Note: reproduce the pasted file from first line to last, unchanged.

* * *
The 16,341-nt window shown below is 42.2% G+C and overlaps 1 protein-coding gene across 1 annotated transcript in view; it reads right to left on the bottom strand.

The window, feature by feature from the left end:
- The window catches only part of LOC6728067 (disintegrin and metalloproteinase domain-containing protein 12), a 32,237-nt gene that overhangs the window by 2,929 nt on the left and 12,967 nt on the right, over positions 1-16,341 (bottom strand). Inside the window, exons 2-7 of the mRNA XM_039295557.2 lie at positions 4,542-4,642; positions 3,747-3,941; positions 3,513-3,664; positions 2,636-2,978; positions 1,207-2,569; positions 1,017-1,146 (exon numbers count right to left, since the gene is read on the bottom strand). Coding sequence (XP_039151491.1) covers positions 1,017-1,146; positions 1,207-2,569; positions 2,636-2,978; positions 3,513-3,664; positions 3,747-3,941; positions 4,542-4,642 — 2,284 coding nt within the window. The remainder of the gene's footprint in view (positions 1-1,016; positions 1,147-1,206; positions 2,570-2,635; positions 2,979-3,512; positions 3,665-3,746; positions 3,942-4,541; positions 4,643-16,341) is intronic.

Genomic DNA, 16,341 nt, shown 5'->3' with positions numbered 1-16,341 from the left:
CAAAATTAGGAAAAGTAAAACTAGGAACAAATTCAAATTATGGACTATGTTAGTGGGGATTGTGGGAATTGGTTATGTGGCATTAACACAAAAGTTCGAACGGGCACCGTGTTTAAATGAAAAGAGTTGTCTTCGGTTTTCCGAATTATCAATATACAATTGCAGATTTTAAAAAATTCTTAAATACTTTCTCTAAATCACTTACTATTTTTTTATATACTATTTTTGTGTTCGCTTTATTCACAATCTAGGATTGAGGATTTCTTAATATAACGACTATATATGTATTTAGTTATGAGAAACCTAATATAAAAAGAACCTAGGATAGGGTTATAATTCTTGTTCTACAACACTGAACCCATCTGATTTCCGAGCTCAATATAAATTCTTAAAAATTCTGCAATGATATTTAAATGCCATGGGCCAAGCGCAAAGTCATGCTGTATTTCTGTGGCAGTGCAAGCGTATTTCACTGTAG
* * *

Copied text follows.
The 16,341-nt window shown below is 42.2% G+C and overlaps 1 protein-coding gene across 1 annotated transcript in view; it reads right to left on the bottom strand.

The window, feature by feature from the left end:
- The window catches only part of LOC6728067 (disintegrin and metalloproteinase domain-containing protein 12), a 32,237-nt gene that overhangs the window by 2,929 nt on the left and 12,967 nt on the right, over positions 1-16,341 (bottom strand). Inside the window, exons 2-7 of the mRNA XM_039295557.2 lie at positions 4,542-4,642; positions 3,747-3,941; positions 3,513-3,664; positions 2,636-2,978; positions 1,207-2,569; positions 1,017-1,146 (exon numbers count right to left, since the gene is read on the bottom strand). Coding sequence (XP_039151491.1) covers positions 1,017-1,146; positions 1,207-2,569; positions 2,636-2,978; positions 3,513-3,664; positions 3,747-3,941; positions 4,542-4,642 — 2,284 coding nt within the window. The remainder of the gene's footprint in view (positions 1-1,016; positions 1,147-1,206; positions 2,570-2,635; positions 2,979-3,512; positions 3,665-3,746; positions 3,942-4,541; positions 4,643-16,341) is intronic.

Genomic DNA, 16,341 nt, shown 5'->3' with positions numbered 1-16,341 from the left:
CAAAATTAGGAAAAGTAAAACTAGGAACAAATTCAAATTATGGACTATGTTAGTGGGGATTGTGGGAATTGGTTATGTGGCATTAACACAAAAGTTCGAACGGGCACCGTGTTTAAATGAAAAGAGTTGTCTTCGGTTTTCCGAATTATCAATATACAATTGCAGATTTTAAAAAATTCTTAAATACTTTCTCTAAATCACTTACTATTTTTTTATATACTATTTTTGTGTTCGCTTTATTCACAATCTAGGATTGAGGATTTCTTAATATAACGACTATATATGTATTTAGTTATGAGAAACCTAATATAAAAAGAACCTAGGATAGGGTTATAATTCTTGTTCTACAACACTGAACCCATCTGATTTCCGAGCTCAATATAAATTCTTAAAAATTCTGCAATGATATTTAAATGCCATGGGCCAAGCGCAAAGTCATGCTGTATTTCTGTGGCAGTGCAAGCGTATTTCACTGTAG